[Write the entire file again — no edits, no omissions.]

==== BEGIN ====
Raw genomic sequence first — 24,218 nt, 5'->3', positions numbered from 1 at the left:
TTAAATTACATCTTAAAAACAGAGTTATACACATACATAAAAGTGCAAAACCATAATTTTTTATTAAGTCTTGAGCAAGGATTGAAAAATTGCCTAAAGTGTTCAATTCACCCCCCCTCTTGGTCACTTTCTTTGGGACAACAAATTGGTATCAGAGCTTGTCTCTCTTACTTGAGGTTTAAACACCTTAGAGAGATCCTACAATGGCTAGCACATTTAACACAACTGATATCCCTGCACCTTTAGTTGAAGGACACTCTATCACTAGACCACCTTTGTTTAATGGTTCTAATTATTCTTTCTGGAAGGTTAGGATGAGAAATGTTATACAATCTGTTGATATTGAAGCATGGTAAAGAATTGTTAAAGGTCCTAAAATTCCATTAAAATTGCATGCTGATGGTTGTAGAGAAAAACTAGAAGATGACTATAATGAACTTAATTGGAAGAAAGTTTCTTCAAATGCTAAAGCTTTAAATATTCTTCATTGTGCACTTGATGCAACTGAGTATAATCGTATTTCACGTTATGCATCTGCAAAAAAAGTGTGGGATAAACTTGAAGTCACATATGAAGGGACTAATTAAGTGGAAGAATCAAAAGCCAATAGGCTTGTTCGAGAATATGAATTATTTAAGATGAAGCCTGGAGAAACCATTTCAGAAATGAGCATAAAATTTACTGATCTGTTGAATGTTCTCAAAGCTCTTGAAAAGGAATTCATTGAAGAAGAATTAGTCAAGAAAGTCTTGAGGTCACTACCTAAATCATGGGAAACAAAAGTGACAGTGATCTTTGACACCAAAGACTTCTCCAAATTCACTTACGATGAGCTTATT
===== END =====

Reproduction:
Raw genomic sequence first — 24,218 nt, 5'->3', positions numbered from 1 at the left:
TTAAATTACATCTTAAAAACAGAGTTATACACATACATAAAAGTGCAAAACCATAATTTTTTATTAAGTCTTGAGCAAGGATTGAAAAATTGCCTAAAGTGTTCAATTCACCCCCCCTCTTGGTCACTTTCTTTGGGACAACAAATTGGTATCAGAGCTTGTCTCTCTTACTTGAGGTTTAAACACCTTAGAGAGATCCTACAATGGCTAGCACATTTAACACAACTGATATCCCTGCACCTTTAGTTGAAGGACACTCTATCACTAGACCACCTTTGTTTAATGGTTCTAATTATTCTTTCTGGAAGGTTAGGATGAGAAATGTTATACAATCTGTTGATATTGAAGCATGGTAAAGAATTGTTAAAGGTCCTAAAATTCCATTAAAATTGCATGCTGATGGTTGTAGAGAAAAACTAGAAGATGACTATAATGAACTTAATTGGAAGAAAGTTTCTTCAAATGCTAAAGCTTTAAATATTCTTCATTGTGCACTTGATGCAACTGAGTATAATCGTATTTCACGTTATGCATCTGCAAAAAAAGTGTGGGATAAACTTGAAGTCACATATGAAGGGACTAATTAAGTGGAAGAATCAAAAGCCAATAGGCTTGTTCGAGAATATGAATTATTTAAGATGAAGCCTGGAGAAACCATTTCAGAAATGAGCATAAAATTTACTGATCTGTTGAATGTTCTCAAAGCTCTTGAAAAGGAATTCATTGAAGAAGAATTAGTCAAGAAAGTCTTGAGGTCACTACCTAAATCATGGGAAACAAAAGTGACAGTGATCTTTGACACCAAAGACTTCTCCAAATTCACTTACGATGAGCTTATT